Thursday, July 02, 2009


The last couple of posts, and likely many of the future posts for this summer, are simply stream of consciousness writing to help me process the themes I'm studying for my comprehensive exams in the Fall. The first theme is Hope Theology. I'd love to have feedback and even challenges, I'm going to try and stay within the frameworks of each theme when interacting though - even where I disagree with the dialogue partners in that theme. Just to give you a heads up, my next theme traces Kingdom of God theology from Dodds to Fuellenbach (Ladd is a whole theme to himself!). But on with the show...

I mentioned that I would tackle grace and Christology in their own posts. Grace has been a really interesting pre-occupation for me. I have argued in the past that evangelicals have a pretty wimpy notion of grace, at least some of us do. It was really The Future of Hope (Volf and Katerberg) that convinced me of that. But, what has me thinking about the importance of our theology of grace is my growing yoga practice.

In yoga there is a lot of discussion about karma. It is actually quite nuanced, so to do it justice I need to acknowledge that there are karmic notions that place an impetus on grace, grace being an impulse that opens the possibility for us to exhibit good karma (prevenient grace perhaps). But typically the notion of karma is simple and attractive - if you do good then good will happen to you. Even Jesus affirms such a life philosophy through the golden rule. In fact this notion of karma is consistent throughout world religions. (Many naive Christian theologies are actually adaptations of this simple idea of karma.)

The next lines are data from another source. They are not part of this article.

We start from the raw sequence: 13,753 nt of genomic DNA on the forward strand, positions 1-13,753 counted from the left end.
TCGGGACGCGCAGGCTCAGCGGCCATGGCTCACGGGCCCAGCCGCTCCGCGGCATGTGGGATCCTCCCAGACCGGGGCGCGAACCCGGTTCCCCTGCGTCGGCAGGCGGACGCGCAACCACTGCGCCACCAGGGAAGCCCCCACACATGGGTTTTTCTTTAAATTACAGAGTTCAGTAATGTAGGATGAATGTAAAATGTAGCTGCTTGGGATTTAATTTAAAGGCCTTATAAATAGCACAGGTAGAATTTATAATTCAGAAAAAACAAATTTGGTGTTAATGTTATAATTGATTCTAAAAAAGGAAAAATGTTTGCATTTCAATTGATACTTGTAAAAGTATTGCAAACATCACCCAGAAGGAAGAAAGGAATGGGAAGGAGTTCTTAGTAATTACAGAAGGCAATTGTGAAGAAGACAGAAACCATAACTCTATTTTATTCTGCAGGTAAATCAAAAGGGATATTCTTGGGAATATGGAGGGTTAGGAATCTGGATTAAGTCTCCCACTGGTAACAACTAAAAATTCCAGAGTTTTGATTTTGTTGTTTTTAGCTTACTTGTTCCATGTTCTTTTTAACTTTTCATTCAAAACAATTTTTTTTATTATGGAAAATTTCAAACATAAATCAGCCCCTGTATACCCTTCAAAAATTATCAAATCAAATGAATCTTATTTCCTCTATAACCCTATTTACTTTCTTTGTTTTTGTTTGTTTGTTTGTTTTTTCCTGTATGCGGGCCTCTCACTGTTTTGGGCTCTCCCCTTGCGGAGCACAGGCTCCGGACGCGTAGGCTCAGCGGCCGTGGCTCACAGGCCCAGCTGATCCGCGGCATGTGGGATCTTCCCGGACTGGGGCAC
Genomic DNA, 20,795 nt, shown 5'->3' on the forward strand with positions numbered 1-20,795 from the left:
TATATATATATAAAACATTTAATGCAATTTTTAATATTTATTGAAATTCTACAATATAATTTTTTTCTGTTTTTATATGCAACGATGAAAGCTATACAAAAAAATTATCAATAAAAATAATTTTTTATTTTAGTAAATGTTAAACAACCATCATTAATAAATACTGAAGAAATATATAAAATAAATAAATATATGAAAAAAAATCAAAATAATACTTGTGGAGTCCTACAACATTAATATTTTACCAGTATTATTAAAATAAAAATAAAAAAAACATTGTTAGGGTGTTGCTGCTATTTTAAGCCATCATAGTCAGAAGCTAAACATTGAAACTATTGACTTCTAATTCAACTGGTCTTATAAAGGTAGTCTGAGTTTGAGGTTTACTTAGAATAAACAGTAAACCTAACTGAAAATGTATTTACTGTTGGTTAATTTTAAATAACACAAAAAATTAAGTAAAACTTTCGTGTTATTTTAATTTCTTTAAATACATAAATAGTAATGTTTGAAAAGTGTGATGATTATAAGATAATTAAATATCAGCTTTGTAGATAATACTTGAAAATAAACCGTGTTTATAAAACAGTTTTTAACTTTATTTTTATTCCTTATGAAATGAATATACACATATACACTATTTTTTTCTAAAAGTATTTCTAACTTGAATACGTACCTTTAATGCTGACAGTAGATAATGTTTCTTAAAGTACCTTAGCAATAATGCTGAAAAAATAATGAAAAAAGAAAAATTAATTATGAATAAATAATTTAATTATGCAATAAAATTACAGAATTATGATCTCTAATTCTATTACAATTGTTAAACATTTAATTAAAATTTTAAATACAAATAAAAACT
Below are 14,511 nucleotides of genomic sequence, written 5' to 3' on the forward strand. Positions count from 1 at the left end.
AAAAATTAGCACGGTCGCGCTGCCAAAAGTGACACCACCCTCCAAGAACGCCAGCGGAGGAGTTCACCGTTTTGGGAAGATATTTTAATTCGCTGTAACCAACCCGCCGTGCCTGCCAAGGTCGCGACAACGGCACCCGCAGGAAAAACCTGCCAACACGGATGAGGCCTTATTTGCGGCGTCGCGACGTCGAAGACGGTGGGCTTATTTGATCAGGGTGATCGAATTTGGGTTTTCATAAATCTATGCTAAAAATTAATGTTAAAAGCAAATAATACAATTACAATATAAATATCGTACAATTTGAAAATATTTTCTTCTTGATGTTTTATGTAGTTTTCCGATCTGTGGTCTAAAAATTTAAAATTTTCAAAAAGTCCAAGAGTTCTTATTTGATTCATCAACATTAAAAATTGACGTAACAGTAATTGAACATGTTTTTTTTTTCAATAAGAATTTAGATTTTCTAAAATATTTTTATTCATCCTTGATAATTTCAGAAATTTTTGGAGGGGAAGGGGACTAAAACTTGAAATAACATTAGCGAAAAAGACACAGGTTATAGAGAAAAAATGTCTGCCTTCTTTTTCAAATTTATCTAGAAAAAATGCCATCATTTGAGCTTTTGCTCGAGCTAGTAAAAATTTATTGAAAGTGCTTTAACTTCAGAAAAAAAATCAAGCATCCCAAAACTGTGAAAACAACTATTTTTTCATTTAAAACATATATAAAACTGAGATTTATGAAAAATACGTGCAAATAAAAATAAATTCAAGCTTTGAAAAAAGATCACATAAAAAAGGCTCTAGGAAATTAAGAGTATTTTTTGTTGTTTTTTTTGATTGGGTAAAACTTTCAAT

Karma is a way of trying to navigate the ambiguities of life while affirming a moral directive. Karma explains theodicy in a mechanistic causal relationship that is actually fatalistic, especially when expressed in terms of inherited karma. Consider the Hindu caste system, which attributes families of origin with karmic debt. What is interesting is that these systems and ideas fit well into the cyclic views of life experienced by agrarian societies. What goes around comes around and as the Jewish wisdom literature says, a curse does not arrive without a cause. But while there is a cyclic aspect to life, one that is helpful to acknowledge if you livelihood depends on seasonality, Judaism introduces a different thrust in history. History is not the endless repetition of karmic cycles, but rather a journey that is best articulated by a theology of grace.

Grace actually has nothing to do with responsibility. Although even the Apostle Paul will tell us that our response to grace should be nothing short of complete surrender. But grace never hinges on our actions. Rather grace begins and ends with God. Grace gives God the first and last word in every situation. Grace initiates our journey and grace leads us forward. The great symbol of this is the Exodus.

Recognizing the paradigmatic shift that the Exodus presents, Moltmann presents his critique of Christianity in a chapter called the Exodus Church (ToH). Yet, he doesn't focus on an exegetic (Gutierrez is worth reading here) but rather a critique. He shows the ways that Christianity has simply become mired in cultural expectations, robbed of a real vision of hope. This is clear in the indictment that missions are basically useless unless they inspire hope, I would add that any form of evangelism that does not engender hope is equally useless. Hope, in this case is rooted in the promise of God (ToH 328). Just as the Exodus leads a people to the promised land, so hope becomes our utopian (sorry Dodd) expectation in history. Grace is the mechanism of our participation in this hope.

Grace should rightly be seen as the activity of God (God alone) at work in the world undoing the ravages of sin. Grace functions always like an invitation. Like a gift it must be received, engaged with and enjoyed (or endured). "[W]e can have it only by confidently waiting for it and wholeheartedly seeking it." (ToH 326) Grace is the promoter of hope, the assurance that the project of the restoration and renewal of this world is God's own project. Grace is God entering into the suffering of this life for the sake of the whole world.

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